It’s no secret that developing energy is hard work – it’s capital intensive and requires a long-term vision and commitment. However, Kenya is not shying away from the challenge. Energy a critical driver of the economy and Kenya’s development blueprint, the Kenya Vision 2030, recognizes it as key to the socio-economic development of the nation.
FinAccess 2016, a survey of Kenyan household spending, reveals that about a decade ago, 74% of Kenyan households used kerosene as their main source of lighting and 65% used collected firewood as the main source of cooking fuel. Ten years later, just 44% of Kenyan households use kerosene as the main source of lighting, while 57% still use collected firewood as the main source of cooking fuel (sourced primarily from range lands, government forests and smallholdings).
Kenya boasts significant hydro power resources; according to the industry regulator, the Energy Regulatory Commission (ERC), 45% of Kenya’s energy comes from hydro, 31% from fossil fuels, and 23% from geothermal. The decline over the years in the use of kerosene for lighting is a consequence of energy initiatives in Kenya, both by the public and the private sector. A good number and diverse range of these initiatives sought to bring clean energy to low-income people in particular.
For instance, the Kenyan government reduced connection fees to the national grid from KShs. 35,000 to KShs. 15, 000 in May 2015. Consequently, in the same year, the Kenya Power & Lighting Company (KPLC) added at least one million new connections to the national grid. Separately, various private sector players (including KENSEN, Sunlar, M-KOPA, Go Solar Systems and PowerPoint Systems) are breaking the bounds of energy access by providing off-grid energy solutions for lighting as well as powering electronic devices.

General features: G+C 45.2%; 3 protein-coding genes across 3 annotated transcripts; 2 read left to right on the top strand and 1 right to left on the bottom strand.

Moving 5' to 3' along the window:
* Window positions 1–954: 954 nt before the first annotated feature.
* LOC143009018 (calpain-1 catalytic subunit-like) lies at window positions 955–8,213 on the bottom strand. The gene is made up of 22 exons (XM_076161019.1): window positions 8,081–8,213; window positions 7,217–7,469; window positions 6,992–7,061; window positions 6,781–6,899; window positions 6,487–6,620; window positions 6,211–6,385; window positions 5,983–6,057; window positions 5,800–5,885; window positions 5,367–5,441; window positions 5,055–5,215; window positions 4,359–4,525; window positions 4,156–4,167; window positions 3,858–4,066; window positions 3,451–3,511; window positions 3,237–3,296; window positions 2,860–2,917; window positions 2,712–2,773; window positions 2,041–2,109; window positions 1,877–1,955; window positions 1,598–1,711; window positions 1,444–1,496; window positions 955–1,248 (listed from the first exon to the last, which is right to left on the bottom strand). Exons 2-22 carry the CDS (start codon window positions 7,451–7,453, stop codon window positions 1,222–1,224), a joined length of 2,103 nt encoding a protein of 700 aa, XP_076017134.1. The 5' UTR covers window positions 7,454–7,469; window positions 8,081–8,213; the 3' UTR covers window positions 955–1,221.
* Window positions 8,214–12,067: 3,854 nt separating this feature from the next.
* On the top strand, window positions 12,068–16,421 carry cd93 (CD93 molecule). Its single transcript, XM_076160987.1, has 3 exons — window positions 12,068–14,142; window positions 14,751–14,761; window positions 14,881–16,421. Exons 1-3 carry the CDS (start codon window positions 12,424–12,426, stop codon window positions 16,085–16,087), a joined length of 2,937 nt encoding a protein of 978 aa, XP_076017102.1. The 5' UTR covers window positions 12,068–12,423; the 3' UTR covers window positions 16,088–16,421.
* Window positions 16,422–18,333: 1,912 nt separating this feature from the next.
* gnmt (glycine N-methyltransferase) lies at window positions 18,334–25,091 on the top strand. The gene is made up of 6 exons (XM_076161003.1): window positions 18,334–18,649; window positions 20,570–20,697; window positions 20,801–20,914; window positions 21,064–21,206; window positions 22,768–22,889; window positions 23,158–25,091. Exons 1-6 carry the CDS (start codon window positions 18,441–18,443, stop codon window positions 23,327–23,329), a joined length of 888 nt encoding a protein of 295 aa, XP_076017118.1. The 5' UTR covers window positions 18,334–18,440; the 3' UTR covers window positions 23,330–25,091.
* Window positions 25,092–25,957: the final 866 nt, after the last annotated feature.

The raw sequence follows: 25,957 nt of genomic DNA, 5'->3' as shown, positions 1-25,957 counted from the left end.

Most of these private sector initiatives are solar based. Since inception, M-KOPA, for example, has sold over 375,000 solar kits in East Africa, and continues to add over 500 homes every day, mostly in Kenya. As a result of all these solar initiatives, by 2016, 15% of Kenyan households own a solar lamp, and 12% use solar as their main source of lighting, up from 1% in 2006. However, while households with access to solar energy increased from 3% in 2013 to 15% in 2016, solar access and usage unfortunately appears to correlate strongly with wealth.
Sources of lighting and cooking fuel in Kenya remain varied, as shown below. Overall, access to clean and renewable energy in Kenya is increasing. Specifically, access to the national electricity grid and off-grid solar energy is rising rapidly. Many factors might account for this, including falling connection fees, the ability to pay bills remotely, and increasingly diverse energy requirements in addition to lighting and cooking, such as powering electronic devices like phones.
The government, through ERC, has a road-map to increase electricity output to 5,000MW by 2017, through a mix of renewable energy, liquefied natural gas and locally-produced coal. In the latest annual report, the ERC noted that the demand for electric power, as proxied by energy sales, continued to grow significantly – at an average annual growth rate of at least 6%. This is driven by a combination of normal economic growth, increased connections courtesy of the Rural Electrification Programme, as well as the flagship projects which are major drivers of the Vision 2030.
Although the energy landscape in Kenya is evolving and creating more options, Kenyan consumers, especially the rural and lower income households, still face barriers to affordable energy access. For more information on this topic, see the following two blogs: Beyond the price tag: The real benefits of off-grid solar and Solar Stories: Diaries respondents’ experiences with off-grid solar.